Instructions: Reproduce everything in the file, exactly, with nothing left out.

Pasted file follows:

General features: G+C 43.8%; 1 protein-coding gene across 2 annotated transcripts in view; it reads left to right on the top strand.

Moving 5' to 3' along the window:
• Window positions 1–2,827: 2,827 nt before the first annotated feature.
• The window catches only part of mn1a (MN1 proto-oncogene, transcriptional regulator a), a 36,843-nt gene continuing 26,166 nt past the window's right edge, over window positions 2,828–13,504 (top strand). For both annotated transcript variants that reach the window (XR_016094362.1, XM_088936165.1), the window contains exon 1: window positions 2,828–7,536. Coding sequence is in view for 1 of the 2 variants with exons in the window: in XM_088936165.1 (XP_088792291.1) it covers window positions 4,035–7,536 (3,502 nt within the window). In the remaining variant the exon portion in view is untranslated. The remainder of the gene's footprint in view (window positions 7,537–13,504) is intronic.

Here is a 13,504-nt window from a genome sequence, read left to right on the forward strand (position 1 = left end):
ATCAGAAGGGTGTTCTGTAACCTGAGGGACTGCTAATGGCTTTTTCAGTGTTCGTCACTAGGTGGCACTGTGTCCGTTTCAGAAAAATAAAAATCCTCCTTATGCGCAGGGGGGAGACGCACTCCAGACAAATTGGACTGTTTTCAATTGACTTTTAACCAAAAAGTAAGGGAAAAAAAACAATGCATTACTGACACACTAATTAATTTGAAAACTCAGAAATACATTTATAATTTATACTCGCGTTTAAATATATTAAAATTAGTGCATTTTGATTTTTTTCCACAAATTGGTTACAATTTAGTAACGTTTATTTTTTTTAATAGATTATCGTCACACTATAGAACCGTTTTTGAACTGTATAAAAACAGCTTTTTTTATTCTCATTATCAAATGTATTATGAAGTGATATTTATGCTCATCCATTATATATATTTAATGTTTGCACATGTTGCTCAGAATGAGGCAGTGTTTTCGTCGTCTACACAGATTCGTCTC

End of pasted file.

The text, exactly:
General features: G+C 43.8%; 1 protein-coding gene across 2 annotated transcripts in view; it reads left to right on the top strand.

Moving 5' to 3' along the window:
• Window positions 1–2,827: 2,827 nt before the first annotated feature.
• The window catches only part of mn1a (MN1 proto-oncogene, transcriptional regulator a), a 36,843-nt gene continuing 26,166 nt past the window's right edge, over window positions 2,828–13,504 (top strand). For both annotated transcript variants that reach the window (XR_016094362.1, XM_088936165.1), the window contains exon 1: window positions 2,828–7,536. Coding sequence is in view for 1 of the 2 variants with exons in the window: in XM_088936165.1 (XP_088792291.1) it covers window positions 4,035–7,536 (3,502 nt within the window). In the remaining variant the exon portion in view is untranslated. The remainder of the gene's footprint in view (window positions 7,537–13,504) is intronic.

Here is a 13,504-nt window from a genome sequence, read left to right on the forward strand (position 1 = left end):
ATCAGAAGGGTGTTCTGTAACCTGAGGGACTGCTAATGGCTTTTTCAGTGTTCGTCACTAGGTGGCACTGTGTCCGTTTCAGAAAAATAAAAATCCTCCTTATGCGCAGGGGGGAGACGCACTCCAGACAAATTGGACTGTTTTCAATTGACTTTTAACCAAAAAGTAAGGGAAAAAAAACAATGCATTACTGACACACTAATTAATTTGAAAACTCAGAAATACATTTATAATTTATACTCGCGTTTAAATATATTAAAATTAGTGCATTTTGATTTTTTTCCACAAATTGGTTACAATTTAGTAACGTTTATTTTTTTTAATAGATTATCGTCACACTATAGAACCGTTTTTGAACTGTATAAAAACAGCTTTTTTTATTCTCATTATCAAATGTATTATGAAGTGATATTTATGCTCATCCATTATATATATTTAATGTTTGCACATGTTGCTCAGAATGAGGCAGTGTTTTCGTCGTCTACACAGATTCGTCTC